Elon Musk’s takeover of Twitter has not been smooth. Given the current frenzy in the financial world, should we be surprised? We bet that this case will probably not remain isolated.
On October 27, Elon Musk struck hard: by buying Twitter, he laid off around 50% of the 7,500 employees, mainly managers and marketing and design employees, in order to “to improve the health of the company” which was losing more than $4 million a day. American method for the lucky ones: access badge deactivated, mailbox deleted, but still three months of compensation offered. It’s true that in the USA, we move as quickly as we hire, it’s cultural, but culture or no culture, the pill is hard to swallow for the “thanked” employees of Twitter. As for the (happy?) remaining employees, their productivity will be judged by Tesla developers involved. Dream atmosphere guaranteed at Twitter for the next few months. Hence the tweets on Twitter taking up the poster of Terminator 2 where Arnold’s face has been replaced by that of Elon (hard to say which of the two gives the coldest in the back).
That’s not all: as Luc Ferry pointed out on Radio Classique on November 7, the morality of Twitter was increasingly in the hot seat due to messages with racist, homophobic or other content and less and less controlled, and if Elon Musk brings order to it, via a “content moderation council”, so much the better. But here it is: Musk promised at the same time to reduce the restrictions put in place by Twitter on the contents. Some are therefore already worried about the type of control, for example Naomi Oreskes, historian of science at Harvard and author of studies relating to disinformation on global warming, who said: “If Elon Musk blocks any attempt to moderate the content of tweets, there is a fear of a resurgence of misinformation, as well as an increase in both misleading greenwashing advertisements and hateful messages towards climate scientists”.
As I have pointed out more than once in this blog, Elon Musk is a genius and charismatic character. He managed to overcome (at least until now) with undoubted brilliance all the development problems of SpaceX and Tesla, both technical and financial. But he is also an odious dictator and without any human consideration, those who worked for him can attest to that (a few did). Woe to anyone (even in a high position) who disagrees with him: the door is wide open. As his lawyer put it bluntly in a recent sexist case: “Anyway, he’s the boss and he does whatever he wants.”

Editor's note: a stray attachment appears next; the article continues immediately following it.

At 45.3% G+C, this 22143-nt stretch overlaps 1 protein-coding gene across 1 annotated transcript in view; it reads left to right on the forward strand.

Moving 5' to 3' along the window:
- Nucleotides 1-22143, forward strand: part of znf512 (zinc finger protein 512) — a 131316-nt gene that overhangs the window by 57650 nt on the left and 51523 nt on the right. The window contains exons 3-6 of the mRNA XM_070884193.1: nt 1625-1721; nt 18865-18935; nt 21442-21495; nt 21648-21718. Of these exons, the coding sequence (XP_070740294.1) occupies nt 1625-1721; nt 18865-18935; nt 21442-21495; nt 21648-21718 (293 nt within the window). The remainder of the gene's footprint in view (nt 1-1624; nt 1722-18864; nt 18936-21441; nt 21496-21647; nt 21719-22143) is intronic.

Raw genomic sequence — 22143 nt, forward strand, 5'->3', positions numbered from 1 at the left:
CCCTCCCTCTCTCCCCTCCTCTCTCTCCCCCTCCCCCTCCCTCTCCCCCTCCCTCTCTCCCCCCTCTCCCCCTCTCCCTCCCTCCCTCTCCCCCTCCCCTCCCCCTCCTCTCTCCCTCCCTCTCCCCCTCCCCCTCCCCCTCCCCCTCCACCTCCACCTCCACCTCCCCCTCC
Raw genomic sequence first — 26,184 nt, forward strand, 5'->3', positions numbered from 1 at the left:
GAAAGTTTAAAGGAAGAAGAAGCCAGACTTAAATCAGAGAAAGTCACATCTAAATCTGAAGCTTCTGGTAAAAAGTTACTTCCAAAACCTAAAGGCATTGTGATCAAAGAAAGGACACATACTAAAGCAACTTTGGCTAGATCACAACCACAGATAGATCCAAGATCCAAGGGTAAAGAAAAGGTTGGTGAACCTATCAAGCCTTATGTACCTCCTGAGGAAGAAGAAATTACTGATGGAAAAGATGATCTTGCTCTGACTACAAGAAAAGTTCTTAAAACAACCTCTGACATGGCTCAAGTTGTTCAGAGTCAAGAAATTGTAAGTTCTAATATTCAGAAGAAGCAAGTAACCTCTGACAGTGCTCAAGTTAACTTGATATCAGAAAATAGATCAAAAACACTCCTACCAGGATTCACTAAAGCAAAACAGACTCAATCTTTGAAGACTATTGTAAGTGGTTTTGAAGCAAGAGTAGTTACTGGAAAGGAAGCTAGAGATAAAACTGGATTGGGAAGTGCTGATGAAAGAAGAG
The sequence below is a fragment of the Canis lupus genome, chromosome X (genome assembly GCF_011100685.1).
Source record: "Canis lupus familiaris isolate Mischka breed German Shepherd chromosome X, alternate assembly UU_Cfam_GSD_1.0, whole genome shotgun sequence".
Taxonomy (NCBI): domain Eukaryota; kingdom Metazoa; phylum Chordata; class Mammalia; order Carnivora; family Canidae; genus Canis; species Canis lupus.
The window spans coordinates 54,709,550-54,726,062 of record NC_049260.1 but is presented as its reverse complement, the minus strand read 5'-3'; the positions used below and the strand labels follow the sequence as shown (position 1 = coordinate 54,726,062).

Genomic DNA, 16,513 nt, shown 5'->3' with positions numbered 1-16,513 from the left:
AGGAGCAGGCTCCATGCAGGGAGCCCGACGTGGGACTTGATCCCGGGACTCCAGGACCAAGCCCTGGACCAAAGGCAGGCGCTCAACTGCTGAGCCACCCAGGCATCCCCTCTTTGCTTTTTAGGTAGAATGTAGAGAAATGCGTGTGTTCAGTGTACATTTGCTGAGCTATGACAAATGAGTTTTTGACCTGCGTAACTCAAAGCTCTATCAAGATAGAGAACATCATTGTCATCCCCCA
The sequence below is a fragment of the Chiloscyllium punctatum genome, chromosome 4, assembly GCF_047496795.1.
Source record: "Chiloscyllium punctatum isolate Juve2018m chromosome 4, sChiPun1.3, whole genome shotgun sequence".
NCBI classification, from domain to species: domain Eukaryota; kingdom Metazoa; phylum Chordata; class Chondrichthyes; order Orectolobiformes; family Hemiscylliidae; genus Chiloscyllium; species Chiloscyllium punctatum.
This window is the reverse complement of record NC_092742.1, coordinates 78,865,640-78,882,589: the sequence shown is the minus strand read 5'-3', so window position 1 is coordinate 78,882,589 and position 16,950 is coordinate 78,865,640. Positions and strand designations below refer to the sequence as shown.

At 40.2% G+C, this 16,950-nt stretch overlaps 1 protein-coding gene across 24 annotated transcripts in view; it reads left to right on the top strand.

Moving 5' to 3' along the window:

But I’m afraid that the problem is not Elon Musk: one of his competitors in the race for the biggest fortune and playing a little in the same court, namely the famous Jeff Bezos, is of the same ilk: in his October 2021 edition, SpaceNews magazine gave the floor to Blue Origin whistleblowers who had listed a long list of security flaws in the New Shepard launcher. They were due to the undersized teams (again for financial reasons) and therefore overloaded for the race for the first tourist flight, which Bezos had lost by a hair against Richard Branson (stupid match that I had mentioned in the post “Branson against Bezos: a (very) draw?” published in August 2021). If we must recognize that in the field of “inhumanity”, compared to Musk, Bezos is a notch below, in general, all these characters have turned into real cyborgs of finance who crush everything that resist them. And let’s have no illusions: Elon Musk’s devastating takeover of Twitter is just the first of many to come.
Because if we think a little, one conclusion is obvious: these cyborgs are ultimately only the product of our society now inexorably focused on the short term and digitization, one maintaining the other as I have developed many times in this blog. And the engineer that I am can only be demoralized by this drift which leads, even in passionately complex fields such as space, which has made many engineers dream (and continues, but for how long?) question the meaning of their work. more business than angelic, some practices of which I have criticized in this blog.
Twitter is basically just a collateral victim of what it helped to create: a ruthless world where the number and the “fake” have taken the place of the human and the (true) value. Mr. Orwell, sleep well where you rest for eternity: in the 21st century, the epigones of the characters of “1984” are well on the way to making your dystopia a bluette.